Ryan Coogler’s Black Panther: A hollow “defining moment” cloaked in identity politics

NICK BARRIMAN—News coverage in the lead-up to the film’s release, a key component of its multi-million-dollar marketing campaign, gave the impression that a viewing of the film would be enough to inspire impoverished black children to lift themselves up by their own bootstraps. Bobby Seale, co-founder of the Black Panther Party, has joined in the general establishment promotion of the work, sending out tweets encouraging his followers to see the film. This carefully orchestrated and well-funded marketing scam is driving millions to see Black Panther, providing mega-profits for its distributor, Walt Disney Studios.


Two views on box-office boffo superhit BLACK PANTHER

CHRIS LEBRON—Black Panther presents itself as the most radical black experience of the year. We are meant to feel emboldened by the images of T’Challa, a black man clad in a powerful combat suit tearing up the bad guys that threaten good people. But the lessons I learned were these: the bad guy is the black American who has rightly identified white supremacy as the reigning threat to black well-being; the bad guy is the one who thinks Wakanda is being selfish in its secret liberation; the bad guy is the one who will no longer stand for patience and moderation—he thinks liberation is many, many decades overdue. And the black hero snuffs him out.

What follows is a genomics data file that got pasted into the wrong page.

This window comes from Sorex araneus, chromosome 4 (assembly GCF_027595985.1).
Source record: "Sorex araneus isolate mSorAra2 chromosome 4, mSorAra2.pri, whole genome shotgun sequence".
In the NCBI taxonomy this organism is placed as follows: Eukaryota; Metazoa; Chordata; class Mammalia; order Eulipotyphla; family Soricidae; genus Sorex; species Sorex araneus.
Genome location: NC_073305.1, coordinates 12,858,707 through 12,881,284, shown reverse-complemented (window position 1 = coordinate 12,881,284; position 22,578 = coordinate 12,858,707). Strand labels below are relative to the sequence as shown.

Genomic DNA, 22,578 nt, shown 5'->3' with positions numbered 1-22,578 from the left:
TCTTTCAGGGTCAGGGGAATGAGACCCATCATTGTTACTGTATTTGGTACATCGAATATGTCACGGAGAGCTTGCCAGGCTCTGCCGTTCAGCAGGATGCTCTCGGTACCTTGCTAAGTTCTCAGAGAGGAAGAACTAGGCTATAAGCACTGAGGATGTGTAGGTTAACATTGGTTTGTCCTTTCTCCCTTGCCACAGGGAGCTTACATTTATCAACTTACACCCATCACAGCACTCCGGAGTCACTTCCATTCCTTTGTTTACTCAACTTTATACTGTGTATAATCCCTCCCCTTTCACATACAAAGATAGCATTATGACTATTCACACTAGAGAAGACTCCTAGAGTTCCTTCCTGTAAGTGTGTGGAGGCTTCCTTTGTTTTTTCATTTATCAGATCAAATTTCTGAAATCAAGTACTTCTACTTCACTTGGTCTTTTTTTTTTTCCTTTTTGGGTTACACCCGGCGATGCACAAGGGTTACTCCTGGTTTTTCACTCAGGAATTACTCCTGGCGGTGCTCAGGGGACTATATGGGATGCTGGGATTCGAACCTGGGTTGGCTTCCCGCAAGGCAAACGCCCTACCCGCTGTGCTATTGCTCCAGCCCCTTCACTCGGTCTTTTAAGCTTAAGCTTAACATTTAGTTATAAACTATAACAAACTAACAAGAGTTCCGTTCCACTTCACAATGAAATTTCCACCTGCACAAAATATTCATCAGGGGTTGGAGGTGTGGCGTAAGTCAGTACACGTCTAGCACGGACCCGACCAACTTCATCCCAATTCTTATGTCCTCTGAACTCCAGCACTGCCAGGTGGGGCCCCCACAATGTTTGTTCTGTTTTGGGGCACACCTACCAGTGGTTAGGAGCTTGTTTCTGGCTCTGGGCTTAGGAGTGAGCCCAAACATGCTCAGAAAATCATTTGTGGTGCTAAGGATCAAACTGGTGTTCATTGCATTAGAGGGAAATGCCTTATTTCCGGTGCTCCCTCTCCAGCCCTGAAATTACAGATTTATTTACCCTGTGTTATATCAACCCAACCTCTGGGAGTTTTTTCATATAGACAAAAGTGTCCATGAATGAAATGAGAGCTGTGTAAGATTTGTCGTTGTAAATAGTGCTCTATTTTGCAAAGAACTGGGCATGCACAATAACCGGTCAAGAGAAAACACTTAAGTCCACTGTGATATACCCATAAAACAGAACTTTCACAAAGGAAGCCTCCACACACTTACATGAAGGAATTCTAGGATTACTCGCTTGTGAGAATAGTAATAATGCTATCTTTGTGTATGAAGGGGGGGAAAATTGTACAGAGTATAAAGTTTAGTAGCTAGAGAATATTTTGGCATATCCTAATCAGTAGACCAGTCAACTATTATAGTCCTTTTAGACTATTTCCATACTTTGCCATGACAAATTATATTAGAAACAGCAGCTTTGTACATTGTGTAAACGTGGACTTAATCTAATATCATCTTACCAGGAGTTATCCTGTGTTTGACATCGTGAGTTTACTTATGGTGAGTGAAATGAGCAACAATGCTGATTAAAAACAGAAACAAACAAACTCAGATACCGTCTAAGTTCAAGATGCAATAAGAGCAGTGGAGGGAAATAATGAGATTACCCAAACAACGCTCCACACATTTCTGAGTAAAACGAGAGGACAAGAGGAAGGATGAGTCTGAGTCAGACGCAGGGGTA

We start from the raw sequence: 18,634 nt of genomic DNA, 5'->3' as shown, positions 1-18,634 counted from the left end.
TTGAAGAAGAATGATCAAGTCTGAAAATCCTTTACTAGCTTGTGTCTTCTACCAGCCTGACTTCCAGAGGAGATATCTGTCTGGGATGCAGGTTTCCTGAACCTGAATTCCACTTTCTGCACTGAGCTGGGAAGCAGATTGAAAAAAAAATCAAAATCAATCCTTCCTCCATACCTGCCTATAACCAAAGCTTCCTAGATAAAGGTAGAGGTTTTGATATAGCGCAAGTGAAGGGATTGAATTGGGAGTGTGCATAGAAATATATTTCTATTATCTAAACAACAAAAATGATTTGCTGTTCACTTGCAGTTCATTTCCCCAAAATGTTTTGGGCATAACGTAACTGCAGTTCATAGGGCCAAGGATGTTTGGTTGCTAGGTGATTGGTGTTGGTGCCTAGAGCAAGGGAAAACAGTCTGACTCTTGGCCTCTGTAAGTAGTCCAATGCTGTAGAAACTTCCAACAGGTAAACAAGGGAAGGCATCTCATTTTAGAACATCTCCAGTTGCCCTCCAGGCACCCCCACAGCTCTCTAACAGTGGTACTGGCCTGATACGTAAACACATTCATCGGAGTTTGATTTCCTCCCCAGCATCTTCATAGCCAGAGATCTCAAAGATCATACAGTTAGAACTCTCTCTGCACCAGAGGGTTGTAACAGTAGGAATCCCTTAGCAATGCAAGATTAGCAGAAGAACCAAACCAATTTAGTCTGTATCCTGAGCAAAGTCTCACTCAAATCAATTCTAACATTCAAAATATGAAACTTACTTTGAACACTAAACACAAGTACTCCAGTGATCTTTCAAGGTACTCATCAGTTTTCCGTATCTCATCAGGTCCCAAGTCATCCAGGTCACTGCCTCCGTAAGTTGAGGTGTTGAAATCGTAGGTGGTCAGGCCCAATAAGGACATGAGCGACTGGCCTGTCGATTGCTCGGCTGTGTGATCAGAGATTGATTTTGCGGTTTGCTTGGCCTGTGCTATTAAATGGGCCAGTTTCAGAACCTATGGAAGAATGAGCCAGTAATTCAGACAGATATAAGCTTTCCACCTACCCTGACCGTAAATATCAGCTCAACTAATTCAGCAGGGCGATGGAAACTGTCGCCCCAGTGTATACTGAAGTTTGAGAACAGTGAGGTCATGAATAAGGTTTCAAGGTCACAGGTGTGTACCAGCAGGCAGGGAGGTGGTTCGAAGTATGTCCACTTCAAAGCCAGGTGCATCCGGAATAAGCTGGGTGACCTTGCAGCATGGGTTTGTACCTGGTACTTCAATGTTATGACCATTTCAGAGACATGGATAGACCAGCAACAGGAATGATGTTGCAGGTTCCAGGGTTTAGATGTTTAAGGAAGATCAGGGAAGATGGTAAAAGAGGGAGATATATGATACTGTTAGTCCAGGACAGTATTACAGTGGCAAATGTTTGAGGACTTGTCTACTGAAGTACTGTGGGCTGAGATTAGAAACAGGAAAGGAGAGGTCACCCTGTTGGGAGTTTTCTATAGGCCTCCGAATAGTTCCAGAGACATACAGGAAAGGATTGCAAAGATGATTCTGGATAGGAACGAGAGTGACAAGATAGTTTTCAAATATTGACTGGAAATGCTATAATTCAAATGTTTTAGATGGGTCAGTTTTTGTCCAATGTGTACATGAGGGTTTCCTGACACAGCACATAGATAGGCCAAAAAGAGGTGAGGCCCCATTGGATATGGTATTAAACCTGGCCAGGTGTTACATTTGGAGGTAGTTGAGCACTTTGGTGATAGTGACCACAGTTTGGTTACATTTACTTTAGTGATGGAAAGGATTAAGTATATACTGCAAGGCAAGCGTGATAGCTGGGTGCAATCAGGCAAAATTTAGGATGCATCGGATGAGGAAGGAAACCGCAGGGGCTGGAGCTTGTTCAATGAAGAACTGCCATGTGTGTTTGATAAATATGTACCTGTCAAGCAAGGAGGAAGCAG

The Black Political Class and Network Neutrality

BRUCE DIXON—Rush’s COPE Act would have done away with that, nullifying all county and municipal cable licensing, franchise and regulation agreements, and replacing them with a federal licensing body inaccessible to citizens but easy for the cable companies to influence and control. That heinous legislation passed the House of Representatives with the support of two thirds of the Congressional Black Caucus. Fortunately it died in the US Senate.